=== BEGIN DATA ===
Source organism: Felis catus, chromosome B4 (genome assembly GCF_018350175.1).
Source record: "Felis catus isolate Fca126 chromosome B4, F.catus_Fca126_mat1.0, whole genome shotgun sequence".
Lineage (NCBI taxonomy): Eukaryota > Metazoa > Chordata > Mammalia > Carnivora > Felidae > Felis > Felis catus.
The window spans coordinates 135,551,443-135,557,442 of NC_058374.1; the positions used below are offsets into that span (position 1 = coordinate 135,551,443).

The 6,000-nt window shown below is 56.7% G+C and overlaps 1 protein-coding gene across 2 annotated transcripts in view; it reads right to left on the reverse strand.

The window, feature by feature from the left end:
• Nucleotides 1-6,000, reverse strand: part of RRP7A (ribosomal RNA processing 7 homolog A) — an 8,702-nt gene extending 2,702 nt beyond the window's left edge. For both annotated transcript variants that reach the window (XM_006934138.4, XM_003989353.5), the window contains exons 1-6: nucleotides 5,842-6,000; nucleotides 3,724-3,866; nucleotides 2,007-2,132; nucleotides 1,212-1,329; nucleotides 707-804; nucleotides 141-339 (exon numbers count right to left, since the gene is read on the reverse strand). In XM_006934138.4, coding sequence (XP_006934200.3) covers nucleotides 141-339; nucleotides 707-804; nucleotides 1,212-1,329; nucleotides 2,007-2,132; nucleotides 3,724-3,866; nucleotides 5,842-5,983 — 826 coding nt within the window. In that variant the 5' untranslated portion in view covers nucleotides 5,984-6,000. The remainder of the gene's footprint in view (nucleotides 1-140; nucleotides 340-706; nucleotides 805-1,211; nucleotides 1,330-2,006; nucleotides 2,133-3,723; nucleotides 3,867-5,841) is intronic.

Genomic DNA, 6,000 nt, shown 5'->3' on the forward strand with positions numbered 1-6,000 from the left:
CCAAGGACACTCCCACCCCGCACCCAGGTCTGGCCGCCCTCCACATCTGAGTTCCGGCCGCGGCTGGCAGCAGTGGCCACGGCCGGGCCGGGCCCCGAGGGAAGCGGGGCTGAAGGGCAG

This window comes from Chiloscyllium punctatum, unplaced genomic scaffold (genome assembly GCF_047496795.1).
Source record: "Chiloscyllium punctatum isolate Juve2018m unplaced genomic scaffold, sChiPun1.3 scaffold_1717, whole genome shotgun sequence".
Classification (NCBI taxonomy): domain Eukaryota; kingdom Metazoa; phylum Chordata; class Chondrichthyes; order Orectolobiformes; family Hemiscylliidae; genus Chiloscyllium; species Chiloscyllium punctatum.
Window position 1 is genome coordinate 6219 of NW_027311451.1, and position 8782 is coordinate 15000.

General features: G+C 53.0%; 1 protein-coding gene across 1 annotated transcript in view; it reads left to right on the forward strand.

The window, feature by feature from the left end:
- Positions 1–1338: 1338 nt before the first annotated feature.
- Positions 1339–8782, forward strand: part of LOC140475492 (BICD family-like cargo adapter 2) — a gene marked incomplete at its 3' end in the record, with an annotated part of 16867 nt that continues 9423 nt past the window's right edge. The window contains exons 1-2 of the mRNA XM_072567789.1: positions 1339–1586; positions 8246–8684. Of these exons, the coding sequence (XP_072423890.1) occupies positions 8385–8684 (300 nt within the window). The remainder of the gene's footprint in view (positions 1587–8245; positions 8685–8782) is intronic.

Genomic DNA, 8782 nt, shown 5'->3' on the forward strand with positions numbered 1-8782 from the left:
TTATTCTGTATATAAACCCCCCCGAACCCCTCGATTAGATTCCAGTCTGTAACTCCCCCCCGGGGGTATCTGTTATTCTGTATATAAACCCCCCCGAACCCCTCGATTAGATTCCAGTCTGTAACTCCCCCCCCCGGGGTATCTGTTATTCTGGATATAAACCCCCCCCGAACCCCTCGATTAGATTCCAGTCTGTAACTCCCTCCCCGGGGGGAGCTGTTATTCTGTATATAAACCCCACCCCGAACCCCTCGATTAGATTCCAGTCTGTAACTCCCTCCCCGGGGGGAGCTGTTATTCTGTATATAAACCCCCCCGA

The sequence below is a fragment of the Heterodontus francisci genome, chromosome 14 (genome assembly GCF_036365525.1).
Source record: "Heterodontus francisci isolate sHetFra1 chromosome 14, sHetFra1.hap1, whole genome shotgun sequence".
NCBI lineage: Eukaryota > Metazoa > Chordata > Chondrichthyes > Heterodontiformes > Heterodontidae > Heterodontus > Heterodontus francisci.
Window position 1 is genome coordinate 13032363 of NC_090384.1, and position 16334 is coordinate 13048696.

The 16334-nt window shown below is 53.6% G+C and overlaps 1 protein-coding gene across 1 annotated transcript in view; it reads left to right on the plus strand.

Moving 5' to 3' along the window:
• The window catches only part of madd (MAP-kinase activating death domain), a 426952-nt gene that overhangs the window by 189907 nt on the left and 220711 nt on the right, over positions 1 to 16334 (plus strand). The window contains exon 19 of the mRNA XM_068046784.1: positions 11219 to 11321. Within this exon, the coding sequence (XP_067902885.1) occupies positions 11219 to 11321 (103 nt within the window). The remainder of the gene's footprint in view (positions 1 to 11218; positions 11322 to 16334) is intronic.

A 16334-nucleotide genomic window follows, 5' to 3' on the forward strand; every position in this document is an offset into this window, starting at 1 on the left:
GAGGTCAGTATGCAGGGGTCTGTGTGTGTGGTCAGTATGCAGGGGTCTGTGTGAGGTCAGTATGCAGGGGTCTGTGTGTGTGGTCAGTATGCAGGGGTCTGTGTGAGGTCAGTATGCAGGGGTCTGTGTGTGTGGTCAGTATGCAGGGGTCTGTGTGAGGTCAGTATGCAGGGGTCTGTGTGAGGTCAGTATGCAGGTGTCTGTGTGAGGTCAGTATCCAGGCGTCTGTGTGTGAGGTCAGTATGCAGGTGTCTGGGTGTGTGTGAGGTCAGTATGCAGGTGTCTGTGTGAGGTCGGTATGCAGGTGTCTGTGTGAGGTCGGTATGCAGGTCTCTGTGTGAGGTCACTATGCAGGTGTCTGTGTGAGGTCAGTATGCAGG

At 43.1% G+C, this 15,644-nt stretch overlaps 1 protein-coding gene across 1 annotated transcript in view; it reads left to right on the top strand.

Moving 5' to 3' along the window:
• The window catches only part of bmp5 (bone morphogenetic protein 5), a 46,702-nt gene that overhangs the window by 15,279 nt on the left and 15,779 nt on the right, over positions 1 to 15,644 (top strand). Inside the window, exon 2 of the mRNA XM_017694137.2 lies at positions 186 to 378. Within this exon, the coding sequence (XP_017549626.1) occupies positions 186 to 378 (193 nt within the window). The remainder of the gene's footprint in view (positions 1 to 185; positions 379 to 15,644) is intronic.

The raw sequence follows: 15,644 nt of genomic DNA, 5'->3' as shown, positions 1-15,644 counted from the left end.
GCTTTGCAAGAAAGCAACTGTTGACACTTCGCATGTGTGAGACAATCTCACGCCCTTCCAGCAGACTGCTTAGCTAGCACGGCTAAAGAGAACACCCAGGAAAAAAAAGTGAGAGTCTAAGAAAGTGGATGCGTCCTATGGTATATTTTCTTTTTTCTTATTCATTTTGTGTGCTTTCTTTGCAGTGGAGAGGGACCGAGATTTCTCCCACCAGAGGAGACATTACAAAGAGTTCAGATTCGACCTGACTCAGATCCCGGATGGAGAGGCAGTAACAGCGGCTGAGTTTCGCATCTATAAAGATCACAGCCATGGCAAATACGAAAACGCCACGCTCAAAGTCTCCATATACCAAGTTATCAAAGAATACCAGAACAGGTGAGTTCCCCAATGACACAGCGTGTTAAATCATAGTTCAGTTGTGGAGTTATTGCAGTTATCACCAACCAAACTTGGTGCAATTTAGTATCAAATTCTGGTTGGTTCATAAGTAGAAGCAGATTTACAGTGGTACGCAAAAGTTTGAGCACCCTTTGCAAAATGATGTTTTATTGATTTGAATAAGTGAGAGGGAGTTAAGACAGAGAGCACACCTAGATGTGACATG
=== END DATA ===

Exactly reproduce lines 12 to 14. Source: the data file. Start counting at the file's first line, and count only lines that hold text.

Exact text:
Classification (NCBI taxonomy): domain Eukaryota; kingdom Metazoa; phylum Chordata; class Chondrichthyes; order Orectolobiformes; family Hemiscylliidae; genus Chiloscyllium; species Chiloscyllium punctatum.
Window position 1 is genome coordinate 6219 of NW_027311451.1, and position 8782 is coordinate 15000.

General features: G+C 53.0%; 1 protein-coding gene across 1 annotated transcript in view; it reads left to right on the forward strand.